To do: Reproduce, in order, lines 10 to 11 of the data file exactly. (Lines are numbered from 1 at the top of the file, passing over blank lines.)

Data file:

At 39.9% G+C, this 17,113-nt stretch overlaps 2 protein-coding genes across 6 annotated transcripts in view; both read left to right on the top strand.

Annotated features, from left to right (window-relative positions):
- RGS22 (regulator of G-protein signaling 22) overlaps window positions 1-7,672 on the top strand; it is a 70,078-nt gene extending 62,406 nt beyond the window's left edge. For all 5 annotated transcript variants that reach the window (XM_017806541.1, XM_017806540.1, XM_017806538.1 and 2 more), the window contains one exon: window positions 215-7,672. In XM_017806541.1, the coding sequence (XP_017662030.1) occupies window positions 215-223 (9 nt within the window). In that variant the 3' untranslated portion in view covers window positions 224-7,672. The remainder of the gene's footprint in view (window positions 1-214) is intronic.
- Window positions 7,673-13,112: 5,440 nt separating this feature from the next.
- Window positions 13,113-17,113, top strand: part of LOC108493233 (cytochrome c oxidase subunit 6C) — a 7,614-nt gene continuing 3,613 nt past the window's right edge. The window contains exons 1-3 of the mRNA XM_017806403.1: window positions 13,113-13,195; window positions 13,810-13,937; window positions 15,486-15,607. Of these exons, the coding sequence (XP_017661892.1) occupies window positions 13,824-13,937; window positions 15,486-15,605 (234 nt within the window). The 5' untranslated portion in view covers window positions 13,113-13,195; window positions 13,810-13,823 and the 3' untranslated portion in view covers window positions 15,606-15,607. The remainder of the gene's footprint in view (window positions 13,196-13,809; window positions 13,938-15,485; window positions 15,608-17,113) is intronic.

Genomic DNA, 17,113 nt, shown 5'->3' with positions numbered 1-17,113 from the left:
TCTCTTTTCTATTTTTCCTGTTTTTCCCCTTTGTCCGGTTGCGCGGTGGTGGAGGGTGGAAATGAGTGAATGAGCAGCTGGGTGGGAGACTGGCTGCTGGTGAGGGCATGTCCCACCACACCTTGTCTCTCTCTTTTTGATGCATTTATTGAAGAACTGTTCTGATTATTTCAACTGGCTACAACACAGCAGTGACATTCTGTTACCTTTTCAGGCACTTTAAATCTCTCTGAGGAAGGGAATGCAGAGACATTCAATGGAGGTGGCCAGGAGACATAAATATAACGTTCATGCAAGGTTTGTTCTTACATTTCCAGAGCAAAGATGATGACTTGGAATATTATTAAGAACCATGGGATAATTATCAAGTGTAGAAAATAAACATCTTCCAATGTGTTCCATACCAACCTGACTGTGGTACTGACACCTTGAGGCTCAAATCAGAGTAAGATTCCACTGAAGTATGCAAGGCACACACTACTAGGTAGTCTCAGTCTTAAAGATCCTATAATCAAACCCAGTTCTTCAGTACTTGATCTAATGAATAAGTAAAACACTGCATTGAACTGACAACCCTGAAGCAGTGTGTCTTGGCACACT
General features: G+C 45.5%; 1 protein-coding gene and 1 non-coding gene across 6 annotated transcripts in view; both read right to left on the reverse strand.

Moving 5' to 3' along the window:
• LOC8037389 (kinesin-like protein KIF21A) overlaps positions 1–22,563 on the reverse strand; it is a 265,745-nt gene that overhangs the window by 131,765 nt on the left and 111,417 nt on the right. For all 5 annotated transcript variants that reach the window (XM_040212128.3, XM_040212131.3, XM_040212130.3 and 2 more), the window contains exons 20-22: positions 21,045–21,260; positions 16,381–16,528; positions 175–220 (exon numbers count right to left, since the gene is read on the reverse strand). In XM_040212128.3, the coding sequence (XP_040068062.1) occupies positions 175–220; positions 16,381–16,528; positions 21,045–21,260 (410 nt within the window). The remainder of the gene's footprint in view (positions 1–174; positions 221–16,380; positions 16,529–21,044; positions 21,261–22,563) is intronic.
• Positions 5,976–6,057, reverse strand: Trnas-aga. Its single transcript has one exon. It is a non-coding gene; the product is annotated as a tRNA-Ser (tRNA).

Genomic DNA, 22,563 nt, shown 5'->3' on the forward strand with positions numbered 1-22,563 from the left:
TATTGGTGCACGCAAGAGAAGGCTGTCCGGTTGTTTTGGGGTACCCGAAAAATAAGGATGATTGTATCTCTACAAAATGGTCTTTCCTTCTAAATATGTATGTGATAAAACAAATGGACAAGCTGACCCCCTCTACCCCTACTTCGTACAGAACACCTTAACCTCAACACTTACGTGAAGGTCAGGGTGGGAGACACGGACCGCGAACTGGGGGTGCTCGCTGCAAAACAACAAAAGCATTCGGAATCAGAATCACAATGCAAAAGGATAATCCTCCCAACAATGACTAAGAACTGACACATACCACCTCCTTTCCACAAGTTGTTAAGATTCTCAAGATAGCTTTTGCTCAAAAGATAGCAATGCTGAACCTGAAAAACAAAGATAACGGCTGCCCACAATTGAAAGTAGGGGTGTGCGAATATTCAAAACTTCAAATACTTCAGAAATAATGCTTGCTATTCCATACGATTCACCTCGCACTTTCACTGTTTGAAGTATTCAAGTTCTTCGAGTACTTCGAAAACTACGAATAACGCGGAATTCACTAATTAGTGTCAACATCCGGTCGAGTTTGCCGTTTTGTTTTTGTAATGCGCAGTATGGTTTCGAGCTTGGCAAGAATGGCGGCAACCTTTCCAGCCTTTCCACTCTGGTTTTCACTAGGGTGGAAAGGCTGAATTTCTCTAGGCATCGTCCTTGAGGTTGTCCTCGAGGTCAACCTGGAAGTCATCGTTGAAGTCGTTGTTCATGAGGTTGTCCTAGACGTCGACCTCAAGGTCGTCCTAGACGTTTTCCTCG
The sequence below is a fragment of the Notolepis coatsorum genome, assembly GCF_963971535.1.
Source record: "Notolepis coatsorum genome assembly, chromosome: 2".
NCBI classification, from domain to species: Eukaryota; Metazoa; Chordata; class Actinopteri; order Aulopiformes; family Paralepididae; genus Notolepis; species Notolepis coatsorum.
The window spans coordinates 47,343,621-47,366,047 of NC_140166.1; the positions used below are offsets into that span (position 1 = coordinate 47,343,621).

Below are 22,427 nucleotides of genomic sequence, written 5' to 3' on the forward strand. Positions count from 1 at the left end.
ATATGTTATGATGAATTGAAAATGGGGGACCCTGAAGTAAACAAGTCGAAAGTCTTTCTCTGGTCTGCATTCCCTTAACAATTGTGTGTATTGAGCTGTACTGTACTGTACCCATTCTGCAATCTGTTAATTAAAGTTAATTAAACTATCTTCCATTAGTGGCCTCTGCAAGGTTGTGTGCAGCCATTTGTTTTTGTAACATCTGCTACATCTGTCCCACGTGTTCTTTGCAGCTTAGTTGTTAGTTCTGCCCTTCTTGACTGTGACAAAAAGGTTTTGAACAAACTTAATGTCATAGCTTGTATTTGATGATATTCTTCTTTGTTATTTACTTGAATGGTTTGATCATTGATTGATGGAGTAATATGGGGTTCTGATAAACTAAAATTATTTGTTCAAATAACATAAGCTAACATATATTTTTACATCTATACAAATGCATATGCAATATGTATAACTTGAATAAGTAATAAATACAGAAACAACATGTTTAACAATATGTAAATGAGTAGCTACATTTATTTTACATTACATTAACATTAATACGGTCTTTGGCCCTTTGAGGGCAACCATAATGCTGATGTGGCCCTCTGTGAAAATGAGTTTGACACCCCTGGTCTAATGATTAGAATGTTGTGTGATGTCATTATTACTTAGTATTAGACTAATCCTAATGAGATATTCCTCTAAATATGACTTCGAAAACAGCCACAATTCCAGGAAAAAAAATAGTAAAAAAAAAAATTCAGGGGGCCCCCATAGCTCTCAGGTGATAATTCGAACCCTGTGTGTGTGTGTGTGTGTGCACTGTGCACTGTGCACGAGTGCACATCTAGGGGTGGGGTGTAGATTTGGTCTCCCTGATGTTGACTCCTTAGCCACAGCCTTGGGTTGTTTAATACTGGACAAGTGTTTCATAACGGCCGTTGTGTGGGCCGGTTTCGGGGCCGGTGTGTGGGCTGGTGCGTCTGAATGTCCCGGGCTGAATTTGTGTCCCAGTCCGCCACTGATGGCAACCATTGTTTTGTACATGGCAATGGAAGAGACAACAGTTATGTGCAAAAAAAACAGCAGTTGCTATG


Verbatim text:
• LOC8037389 (kinesin-like protein KIF21A) overlaps positions 1–22,563 on the reverse strand; it is a 265,745-nt gene that overhangs the window by 131,765 nt on the left and 111,417 nt on the right. For all 5 annotated transcript variants that reach the window (XM_040212128.3, XM_040212131.3, XM_040212130.3 and 2 more), the window contains exons 20-22: positions 21,045–21,260; positions 16,381–16,528; positions 175–220 (exon numbers count right to left, since the gene is read on the reverse strand). In XM_040212128.3, the coding sequence (XP_040068062.1) occupies positions 175–220; positions 16,381–16,528; positions 21,045–21,260 (410 nt within the window). The remainder of the gene's footprint in view (positions 1–174; positions 221–16,380; positions 16,529–21,044; positions 21,261–22,563) is intronic.
• Positions 5,976–6,057, reverse strand: Trnas-aga. Its single transcript has one exon. It is a non-coding gene; the product is annotated as a tRNA-Ser (tRNA).